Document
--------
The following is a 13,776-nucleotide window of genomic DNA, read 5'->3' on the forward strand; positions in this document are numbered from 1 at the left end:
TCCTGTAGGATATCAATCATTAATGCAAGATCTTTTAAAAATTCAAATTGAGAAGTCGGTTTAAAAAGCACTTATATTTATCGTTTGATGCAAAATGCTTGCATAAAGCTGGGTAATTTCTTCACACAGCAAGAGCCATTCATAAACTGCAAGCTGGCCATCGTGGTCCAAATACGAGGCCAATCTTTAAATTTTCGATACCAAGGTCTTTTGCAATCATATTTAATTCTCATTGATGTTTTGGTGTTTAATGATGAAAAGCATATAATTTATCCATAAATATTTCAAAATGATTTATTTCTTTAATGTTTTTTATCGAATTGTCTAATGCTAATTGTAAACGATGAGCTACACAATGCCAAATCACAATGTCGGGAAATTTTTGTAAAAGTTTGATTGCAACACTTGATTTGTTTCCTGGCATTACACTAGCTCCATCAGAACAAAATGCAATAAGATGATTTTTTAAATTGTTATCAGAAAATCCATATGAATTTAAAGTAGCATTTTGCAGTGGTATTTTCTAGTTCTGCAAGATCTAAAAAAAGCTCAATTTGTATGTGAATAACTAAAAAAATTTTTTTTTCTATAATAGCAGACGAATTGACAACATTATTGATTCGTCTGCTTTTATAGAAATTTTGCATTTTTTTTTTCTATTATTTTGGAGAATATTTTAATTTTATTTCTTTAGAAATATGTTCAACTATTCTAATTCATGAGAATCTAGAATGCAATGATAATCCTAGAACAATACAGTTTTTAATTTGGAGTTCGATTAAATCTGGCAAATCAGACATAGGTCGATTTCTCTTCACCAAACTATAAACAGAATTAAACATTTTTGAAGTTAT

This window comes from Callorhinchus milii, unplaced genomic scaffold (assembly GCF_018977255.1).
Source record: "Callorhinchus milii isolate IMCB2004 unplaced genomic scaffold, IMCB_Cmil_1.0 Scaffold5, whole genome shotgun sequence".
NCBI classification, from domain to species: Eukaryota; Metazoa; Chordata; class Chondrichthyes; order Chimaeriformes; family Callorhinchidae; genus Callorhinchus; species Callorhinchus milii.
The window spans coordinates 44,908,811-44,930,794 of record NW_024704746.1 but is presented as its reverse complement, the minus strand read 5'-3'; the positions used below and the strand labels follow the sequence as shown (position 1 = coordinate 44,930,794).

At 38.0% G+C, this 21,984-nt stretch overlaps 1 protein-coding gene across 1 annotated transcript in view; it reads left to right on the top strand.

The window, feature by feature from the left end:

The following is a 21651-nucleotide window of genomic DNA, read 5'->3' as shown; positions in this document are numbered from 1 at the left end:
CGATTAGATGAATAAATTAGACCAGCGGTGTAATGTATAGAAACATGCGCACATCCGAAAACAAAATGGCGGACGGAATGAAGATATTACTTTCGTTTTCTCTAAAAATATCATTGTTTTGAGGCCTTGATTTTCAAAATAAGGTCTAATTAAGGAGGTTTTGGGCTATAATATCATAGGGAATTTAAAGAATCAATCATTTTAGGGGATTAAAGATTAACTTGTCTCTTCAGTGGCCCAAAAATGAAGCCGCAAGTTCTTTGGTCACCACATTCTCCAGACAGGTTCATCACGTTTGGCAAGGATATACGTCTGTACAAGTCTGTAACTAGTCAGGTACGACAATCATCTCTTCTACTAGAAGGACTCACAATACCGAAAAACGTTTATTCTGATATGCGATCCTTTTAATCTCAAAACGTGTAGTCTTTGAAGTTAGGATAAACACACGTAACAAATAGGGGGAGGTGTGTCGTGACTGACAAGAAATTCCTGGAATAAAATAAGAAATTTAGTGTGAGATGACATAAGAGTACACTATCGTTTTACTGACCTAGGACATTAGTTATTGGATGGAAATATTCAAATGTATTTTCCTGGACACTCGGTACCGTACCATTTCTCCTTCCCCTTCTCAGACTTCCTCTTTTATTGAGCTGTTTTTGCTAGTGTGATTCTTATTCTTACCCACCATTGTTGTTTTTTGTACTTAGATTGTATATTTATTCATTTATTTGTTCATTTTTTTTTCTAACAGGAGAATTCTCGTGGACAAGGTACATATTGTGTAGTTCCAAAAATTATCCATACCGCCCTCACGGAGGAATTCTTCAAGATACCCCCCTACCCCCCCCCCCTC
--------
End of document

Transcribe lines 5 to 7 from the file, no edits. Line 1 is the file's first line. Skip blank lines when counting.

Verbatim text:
NCBI classification, from domain to species: Eukaryota; Metazoa; Chordata; class Chondrichthyes; order Chimaeriformes; family Callorhinchidae; genus Callorhinchus; species Callorhinchus milii.
The window spans coordinates 44,908,811-44,930,794 of record NW_024704746.1 but is presented as its reverse complement, the minus strand read 5'-3'; the positions used below and the strand labels follow the sequence as shown (position 1 = coordinate 44,930,794).

At 38.0% G+C, this 21,984-nt stretch overlaps 1 protein-coding gene across 1 annotated transcript in view; it reads left to right on the top strand.